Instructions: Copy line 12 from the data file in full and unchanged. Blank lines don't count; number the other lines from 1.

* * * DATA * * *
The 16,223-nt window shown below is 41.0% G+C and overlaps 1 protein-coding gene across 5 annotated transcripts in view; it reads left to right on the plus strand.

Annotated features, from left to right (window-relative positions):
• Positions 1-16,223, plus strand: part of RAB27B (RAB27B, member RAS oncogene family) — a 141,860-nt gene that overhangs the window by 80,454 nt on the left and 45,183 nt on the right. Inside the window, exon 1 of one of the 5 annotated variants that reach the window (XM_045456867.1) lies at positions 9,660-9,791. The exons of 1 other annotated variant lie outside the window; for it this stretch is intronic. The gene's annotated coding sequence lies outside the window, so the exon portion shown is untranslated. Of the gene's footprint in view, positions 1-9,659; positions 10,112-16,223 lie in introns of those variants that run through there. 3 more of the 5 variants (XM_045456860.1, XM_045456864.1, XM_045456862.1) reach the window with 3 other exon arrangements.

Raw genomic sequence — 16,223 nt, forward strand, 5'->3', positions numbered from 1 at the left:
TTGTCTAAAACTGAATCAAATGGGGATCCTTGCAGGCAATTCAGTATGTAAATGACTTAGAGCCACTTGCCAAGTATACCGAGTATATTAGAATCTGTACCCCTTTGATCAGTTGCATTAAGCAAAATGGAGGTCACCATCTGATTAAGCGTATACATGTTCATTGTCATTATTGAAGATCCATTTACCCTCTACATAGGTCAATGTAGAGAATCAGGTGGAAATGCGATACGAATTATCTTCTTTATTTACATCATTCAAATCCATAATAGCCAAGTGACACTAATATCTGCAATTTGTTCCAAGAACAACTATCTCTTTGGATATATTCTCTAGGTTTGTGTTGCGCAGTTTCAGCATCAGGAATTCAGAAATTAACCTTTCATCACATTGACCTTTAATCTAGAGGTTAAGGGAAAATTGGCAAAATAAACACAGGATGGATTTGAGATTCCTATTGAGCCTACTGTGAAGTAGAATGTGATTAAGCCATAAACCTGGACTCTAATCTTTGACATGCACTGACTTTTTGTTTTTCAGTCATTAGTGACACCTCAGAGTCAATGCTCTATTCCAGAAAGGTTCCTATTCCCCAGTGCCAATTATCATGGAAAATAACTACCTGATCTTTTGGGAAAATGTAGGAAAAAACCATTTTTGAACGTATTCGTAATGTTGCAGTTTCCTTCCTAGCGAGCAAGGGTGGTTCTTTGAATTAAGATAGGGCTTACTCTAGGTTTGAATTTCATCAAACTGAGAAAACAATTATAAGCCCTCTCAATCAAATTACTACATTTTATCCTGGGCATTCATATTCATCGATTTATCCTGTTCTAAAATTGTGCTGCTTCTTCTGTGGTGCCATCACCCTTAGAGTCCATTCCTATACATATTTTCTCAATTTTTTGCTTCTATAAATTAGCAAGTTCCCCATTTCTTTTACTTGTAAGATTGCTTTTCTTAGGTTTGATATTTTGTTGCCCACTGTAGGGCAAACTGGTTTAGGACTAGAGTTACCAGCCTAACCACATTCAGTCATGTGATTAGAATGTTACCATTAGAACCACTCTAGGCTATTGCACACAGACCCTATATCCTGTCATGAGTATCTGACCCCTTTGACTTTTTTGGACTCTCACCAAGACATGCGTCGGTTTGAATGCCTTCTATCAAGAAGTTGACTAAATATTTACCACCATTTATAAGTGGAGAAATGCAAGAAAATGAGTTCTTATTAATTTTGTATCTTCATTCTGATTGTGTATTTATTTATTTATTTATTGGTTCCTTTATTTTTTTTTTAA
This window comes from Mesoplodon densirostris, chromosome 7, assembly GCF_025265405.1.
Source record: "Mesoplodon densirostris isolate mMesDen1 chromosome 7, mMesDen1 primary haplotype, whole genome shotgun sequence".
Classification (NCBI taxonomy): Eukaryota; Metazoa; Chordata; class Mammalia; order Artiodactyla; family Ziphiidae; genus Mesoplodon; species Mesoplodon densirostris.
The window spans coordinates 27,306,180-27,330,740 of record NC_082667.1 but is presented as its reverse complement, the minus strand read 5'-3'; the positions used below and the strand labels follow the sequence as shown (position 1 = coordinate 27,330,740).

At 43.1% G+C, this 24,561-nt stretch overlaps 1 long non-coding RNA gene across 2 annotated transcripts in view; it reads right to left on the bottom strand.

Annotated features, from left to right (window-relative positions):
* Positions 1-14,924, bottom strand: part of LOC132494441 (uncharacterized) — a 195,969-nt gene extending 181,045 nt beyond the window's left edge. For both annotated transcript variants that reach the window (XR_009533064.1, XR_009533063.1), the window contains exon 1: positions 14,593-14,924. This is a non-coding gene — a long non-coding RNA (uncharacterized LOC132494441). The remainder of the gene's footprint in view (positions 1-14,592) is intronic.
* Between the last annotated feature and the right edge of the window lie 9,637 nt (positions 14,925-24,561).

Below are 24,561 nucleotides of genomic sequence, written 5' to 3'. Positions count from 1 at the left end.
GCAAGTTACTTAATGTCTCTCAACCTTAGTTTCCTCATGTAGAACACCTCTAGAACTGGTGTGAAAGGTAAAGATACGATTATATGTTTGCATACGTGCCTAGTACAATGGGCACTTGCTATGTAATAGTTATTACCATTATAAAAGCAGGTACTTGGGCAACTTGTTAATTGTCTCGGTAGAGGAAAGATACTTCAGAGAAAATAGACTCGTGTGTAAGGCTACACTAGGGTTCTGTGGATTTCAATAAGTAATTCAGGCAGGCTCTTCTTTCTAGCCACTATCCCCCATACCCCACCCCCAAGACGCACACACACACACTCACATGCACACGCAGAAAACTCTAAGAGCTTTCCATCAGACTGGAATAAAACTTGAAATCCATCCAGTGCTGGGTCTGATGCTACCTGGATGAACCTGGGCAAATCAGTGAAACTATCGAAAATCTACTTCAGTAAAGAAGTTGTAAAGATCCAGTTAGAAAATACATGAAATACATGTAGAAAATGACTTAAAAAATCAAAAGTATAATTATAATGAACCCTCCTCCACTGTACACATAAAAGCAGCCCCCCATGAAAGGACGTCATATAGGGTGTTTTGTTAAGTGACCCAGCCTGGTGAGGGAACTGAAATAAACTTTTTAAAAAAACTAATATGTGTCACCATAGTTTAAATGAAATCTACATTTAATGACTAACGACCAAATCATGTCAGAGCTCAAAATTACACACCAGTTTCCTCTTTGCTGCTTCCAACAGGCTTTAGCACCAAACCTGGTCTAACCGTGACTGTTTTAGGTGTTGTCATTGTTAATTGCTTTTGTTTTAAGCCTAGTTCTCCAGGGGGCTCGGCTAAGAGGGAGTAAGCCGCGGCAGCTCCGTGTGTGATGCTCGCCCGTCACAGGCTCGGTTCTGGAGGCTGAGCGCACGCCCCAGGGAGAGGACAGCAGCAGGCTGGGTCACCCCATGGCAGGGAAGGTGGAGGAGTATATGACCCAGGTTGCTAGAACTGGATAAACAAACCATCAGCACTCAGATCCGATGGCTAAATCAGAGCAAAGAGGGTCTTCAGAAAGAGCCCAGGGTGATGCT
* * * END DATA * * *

* Positions 1-14,924, bottom strand: part of LOC132494441 (uncharacterized) — a 195,969-nt gene extending 181,045 nt beyond the window's left edge. For both annotated transcript variants that reach the window (XR_009533064.1, XR_009533063.1), the window contains exon 1: positions 14,593-14,924. This is a non-coding gene — a long non-coding RNA (uncharacterized LOC132494441). The remainder of the gene's footprint in view (positions 1-14,592) is intronic.